One of the largest expenditures of the federal government, national defense, is widely seen as untouchable in mainstream politics. Every president and Congress increases defense spending, but the crucial fact is that very little of this money has anything to do with defending Americans on U.S. soil.

Instead, the U.S. government engages in no-win wars of nation-building and maintains hundreds of bases in nations worldwide. The bureaucratic waste and graft in the military establishment have long been identified by respected conservative voices such as Senator Robert Taft and President Dwight D. Eisenhower.

The $600 billion annual defense budget does not even include all expenses associated with protecting the country—Homeland Security, nuclear weapons security, veterans programs, off-budget military operations and so forth. Any serious proposal to significantly reduce U.S. spending to a responsible, constitutional, and sustainable amount must include a fundamental rethinking of U.S. spending on “defense.”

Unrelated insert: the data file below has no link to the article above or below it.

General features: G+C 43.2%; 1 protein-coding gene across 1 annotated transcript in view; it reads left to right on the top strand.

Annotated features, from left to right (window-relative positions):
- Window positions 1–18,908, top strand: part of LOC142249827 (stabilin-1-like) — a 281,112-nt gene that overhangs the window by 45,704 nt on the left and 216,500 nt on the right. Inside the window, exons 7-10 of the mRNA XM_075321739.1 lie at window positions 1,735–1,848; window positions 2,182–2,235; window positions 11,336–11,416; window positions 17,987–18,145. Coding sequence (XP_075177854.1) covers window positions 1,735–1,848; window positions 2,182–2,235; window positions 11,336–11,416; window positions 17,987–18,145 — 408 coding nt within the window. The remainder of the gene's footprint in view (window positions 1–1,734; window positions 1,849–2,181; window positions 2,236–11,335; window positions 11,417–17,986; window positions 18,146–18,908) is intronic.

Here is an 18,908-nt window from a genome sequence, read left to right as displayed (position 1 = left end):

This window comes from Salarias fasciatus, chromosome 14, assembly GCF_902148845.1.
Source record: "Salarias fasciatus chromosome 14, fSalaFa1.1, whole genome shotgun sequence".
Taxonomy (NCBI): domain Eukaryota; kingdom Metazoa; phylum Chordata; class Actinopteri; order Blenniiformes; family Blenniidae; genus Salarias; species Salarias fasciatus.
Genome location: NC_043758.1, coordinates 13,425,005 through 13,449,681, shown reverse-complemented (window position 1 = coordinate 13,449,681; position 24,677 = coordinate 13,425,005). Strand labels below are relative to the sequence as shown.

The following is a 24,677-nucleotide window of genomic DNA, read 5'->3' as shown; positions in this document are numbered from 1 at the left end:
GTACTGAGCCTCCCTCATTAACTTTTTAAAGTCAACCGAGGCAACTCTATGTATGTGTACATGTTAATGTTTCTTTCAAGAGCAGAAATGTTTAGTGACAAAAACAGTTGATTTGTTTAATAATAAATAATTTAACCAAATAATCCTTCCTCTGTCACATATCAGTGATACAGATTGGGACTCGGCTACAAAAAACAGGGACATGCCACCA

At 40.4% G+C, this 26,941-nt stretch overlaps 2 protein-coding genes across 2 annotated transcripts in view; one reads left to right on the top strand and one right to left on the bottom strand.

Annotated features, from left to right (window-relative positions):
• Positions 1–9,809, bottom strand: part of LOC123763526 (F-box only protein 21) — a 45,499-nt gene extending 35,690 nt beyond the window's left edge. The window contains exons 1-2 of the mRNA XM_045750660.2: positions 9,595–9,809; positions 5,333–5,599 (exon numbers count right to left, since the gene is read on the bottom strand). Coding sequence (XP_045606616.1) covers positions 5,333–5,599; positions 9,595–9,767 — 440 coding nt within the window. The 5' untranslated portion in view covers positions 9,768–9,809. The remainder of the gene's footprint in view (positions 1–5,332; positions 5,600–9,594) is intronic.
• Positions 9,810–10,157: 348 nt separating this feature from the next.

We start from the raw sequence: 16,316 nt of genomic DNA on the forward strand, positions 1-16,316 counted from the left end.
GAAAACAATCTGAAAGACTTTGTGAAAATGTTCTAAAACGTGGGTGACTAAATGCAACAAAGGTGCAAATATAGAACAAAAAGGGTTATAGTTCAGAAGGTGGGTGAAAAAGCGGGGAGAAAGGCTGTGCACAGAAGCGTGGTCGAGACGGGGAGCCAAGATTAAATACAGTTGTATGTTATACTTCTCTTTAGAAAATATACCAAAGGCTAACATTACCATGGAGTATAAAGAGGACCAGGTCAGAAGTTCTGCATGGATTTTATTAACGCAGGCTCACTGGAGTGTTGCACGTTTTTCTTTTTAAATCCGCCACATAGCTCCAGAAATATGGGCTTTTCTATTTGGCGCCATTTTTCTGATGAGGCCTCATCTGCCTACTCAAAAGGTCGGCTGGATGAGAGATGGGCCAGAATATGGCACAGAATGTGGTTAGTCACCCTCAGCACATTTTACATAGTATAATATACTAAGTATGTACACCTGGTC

For the MyGovCost Calculator, “defense” primarily reflects the underlying costs of the Department of Defense, including the cost of personnel, housing, construction, equipment, and military operations, such as those in Iraq and Afghanistan. Defense spending also includes spending on nuclear development programs.

Learn more about Defense Spending problems and the solutions:

“Pentagon’s Budget Realities Mandate New Defense Team”
Winslow T. Wheeler (The Hill) April 16, 2013

“From War to Welfare: How Taxes and Entitlements Begin with Militarism”
Ivan Eland (The American Conservative) February 27, 2013

“Founding Fathers’ Advice to Deficit ‘Super Committee’: Bring US Troops Home”
David J. Theroux (Christian Science Monitor) September 21, 2011

“Defense Spending Is Much Greater Than You Think”
Robert Higgs (The Beacon) April 17, 2010

“Why Freeze Spending on Only Part of the Budget?”
Ivan Eland; January 27, 2010

“The Trillion-Dollar Defense Budget Is Already Here”
Robert Higgs; March 15, 2007

“The Cold War Is Over, But U.S. Preparation for It Continues”
Robert Higgs (The Independent Review) Fall 2001

See Also:

Independent Institute’s Archive on Defense and Foreign Policy